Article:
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This past weekend, the women’s volleyball team (14–5, 7–1) remained undefeated at home. The Tigers faced Penn (5–14, 2–6) for the second time this season in a 3–0 (25–16, 25–16, 26–19) win. During this match, the Tigers had three players reach double-digit kills. Juniors Devon Peterkin and Maggie O’Connell each had 11 kills while sophomore Alexa Underwood also played a strong role for the offense with 10 kills. Defensively, the Tigers didn’t give in to the Quakers, with Peterkin leading the way with nine digs, while freshman Cameron Dames added eight. Junior Jessie Harris continued to set up the offense with 40 assists in this match, keeping her spot as the Ivy League leader in assists.
The undefeated football team (6–0, 3–0 Ivy) will face Cornell (3–3, 2–1) in its return to Powers Field at Princeton Stadium tomorrow afternoon. The Tigers are coming off a 29–21 win over Harvard (3–3, 1–2 Ivy) in which senior quarterback John Lovett threw for 207 yards and senior running back Charlie Volker recorded two rushing touchdowns. The victory was Princeton’s first real test in a season that includes five blowout wins.
I’ve never been shy about my heritage. I am, loudly and proudly, a first-generation Iranian American, one of anywhere between 500,000 to 1 million passionate people born in this great land after our parents escaped danger.
As I was standing in line to get brunch at Wilcox Hall the other day, I saw my friend from Mathey College come through the door. I asked him why he had come all the way to Wilcox just for Sunday brunch. Wearing the exact same clothes he had worn yesterday, he told me that he had fallen asleep at the Julian Street Library while doing his assignments.
Last week, my fleece jacket moved from the depths of my closet to the back of my desk chair, where its warm linings welcomed the crisp New Jersey fall. The new season has not only confined warm, humid summer to the wisps of steam lingering above hot coffees, but also it has ushered in a new atmosphere on campus. I can’t quite pin down when my lazy Netflix searches turned into frantic keystrokes spitting out an essay, nor when nightly conversations with roommates became groans amid practice exams, accented with the occasional existential howl at a particularly stumping problem set.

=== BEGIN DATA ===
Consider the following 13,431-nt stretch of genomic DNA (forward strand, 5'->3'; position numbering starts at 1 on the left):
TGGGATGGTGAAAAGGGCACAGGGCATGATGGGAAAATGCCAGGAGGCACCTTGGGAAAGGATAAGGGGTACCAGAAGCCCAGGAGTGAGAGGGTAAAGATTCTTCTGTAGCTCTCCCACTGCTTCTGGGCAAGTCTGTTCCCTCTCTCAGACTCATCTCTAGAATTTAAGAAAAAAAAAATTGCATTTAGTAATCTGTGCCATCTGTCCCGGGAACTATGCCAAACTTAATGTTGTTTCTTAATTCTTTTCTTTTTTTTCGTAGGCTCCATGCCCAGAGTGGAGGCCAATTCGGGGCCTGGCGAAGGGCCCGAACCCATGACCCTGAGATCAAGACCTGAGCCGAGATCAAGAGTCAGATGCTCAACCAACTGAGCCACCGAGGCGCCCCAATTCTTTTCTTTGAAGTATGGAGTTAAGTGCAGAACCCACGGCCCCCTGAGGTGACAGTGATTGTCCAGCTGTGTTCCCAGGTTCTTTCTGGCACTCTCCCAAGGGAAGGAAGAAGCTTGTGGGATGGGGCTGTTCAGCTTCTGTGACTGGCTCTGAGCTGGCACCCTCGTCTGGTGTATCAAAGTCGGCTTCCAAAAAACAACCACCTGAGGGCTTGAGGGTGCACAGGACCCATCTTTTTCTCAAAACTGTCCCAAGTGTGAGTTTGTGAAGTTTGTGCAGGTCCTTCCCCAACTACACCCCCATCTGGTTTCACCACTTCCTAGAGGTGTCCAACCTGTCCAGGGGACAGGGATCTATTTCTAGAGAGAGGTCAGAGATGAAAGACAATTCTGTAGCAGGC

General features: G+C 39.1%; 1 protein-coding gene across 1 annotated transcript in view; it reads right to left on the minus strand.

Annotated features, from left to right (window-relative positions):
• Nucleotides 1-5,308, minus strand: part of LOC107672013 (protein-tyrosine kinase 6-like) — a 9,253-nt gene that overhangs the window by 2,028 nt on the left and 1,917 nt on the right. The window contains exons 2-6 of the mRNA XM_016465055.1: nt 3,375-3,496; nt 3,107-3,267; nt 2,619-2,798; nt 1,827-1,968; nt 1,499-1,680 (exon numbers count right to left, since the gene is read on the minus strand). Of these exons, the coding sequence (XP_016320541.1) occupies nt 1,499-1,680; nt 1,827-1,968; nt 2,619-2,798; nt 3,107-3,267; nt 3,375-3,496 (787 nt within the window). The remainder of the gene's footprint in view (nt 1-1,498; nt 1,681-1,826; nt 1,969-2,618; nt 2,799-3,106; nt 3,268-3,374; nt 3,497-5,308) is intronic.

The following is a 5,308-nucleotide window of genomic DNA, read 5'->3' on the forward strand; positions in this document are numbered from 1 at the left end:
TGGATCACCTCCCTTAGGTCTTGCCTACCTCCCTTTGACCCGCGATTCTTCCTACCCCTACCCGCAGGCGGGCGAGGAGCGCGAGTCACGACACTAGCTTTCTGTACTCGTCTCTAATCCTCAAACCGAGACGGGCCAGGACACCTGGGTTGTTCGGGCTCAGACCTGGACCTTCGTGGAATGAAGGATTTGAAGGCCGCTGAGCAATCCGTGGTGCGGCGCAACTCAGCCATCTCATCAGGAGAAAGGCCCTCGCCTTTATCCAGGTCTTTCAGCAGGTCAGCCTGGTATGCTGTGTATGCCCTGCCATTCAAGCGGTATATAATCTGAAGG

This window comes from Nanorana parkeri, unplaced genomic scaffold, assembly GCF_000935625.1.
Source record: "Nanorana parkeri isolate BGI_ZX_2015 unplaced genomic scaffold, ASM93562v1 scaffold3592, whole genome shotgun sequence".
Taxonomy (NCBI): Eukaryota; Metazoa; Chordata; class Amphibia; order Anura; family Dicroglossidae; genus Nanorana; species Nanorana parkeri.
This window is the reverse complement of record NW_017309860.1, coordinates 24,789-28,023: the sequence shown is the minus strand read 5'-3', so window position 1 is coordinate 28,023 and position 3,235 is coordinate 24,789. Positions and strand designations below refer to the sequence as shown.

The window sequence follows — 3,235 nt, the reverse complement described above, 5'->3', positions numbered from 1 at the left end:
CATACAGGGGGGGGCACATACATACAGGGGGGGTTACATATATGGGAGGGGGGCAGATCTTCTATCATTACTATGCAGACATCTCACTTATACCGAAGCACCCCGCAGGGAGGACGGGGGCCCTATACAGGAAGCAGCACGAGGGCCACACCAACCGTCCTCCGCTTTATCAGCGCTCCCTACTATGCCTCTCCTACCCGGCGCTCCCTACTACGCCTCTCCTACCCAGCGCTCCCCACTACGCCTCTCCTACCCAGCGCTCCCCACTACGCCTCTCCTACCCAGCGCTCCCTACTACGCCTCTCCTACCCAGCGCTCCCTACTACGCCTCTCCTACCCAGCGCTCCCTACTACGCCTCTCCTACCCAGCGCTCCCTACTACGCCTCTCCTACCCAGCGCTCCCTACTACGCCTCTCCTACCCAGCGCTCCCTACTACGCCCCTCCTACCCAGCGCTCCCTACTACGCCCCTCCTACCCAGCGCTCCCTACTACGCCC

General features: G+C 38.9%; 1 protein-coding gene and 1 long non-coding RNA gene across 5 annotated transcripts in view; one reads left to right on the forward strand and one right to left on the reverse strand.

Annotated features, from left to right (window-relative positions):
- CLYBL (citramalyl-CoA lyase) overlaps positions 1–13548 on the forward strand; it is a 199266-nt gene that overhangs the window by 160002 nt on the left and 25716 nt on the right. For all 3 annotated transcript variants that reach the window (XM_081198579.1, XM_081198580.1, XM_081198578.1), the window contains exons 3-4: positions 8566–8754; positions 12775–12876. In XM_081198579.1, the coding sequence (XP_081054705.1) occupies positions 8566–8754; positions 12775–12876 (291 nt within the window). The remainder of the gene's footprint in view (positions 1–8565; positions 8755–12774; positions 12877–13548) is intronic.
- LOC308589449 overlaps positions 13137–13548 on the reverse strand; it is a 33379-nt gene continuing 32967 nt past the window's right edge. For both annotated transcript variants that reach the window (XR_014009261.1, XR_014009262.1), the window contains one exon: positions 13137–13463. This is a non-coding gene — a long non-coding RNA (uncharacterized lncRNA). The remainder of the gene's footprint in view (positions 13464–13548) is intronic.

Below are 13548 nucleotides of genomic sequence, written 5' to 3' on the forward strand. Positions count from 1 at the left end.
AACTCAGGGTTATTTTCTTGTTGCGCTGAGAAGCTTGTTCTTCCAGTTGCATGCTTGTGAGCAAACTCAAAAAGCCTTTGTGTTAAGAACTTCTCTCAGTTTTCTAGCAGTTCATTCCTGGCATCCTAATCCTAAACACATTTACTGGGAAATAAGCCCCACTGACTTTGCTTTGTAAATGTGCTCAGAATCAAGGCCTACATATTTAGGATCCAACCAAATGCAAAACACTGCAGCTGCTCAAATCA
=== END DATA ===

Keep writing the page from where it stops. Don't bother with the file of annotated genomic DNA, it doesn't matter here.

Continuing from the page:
On Saturday, October 20, nearly thirty refugees, alongside Princeton students, faculty and their families took a break from their jobs, studies, and otherwise busy lives to participate in the Office of Religious Life’s annual pumpkin carving event. Crouched on tarps on the Murray Dodge lawn in the cool afternoon air, participants immediately took to carving, painting, and decorating what soon became a beautiful and diverse array of pumpkins.
I remember walking into Richardson Auditorium during my Princeton Preview visit, my heart brimming with excitement and a pen in my hand to star every group I planned on auditioning for. As the show was about to start, the sound of heels and dress shoes clicking on the wooden stage filled the microphones. A single note was given. Each person took a deep breath, in unison of course, and out came the most beautiful harmony. The smiles never left their faces.
In the midst of midterms here at Princeton, you have likely heard the word “procrastination” casually strewn throughout conversation with ever-increasing frequency.
Last week, I went with friends to see the premiere of “The Hate U Give,” the film adaptation of a book by Angie Thomas. The film centers on the life of Starr, a young African-American girl who is caught between her two worlds: her low-income, black life at home in fictional Garden Heights and her mostly white private school in Williamson. Starr is constantly having to code-switch between being her unapologetic self at home and what she calls “Starr, Version 2,” her quiet, non-threatening alter ego.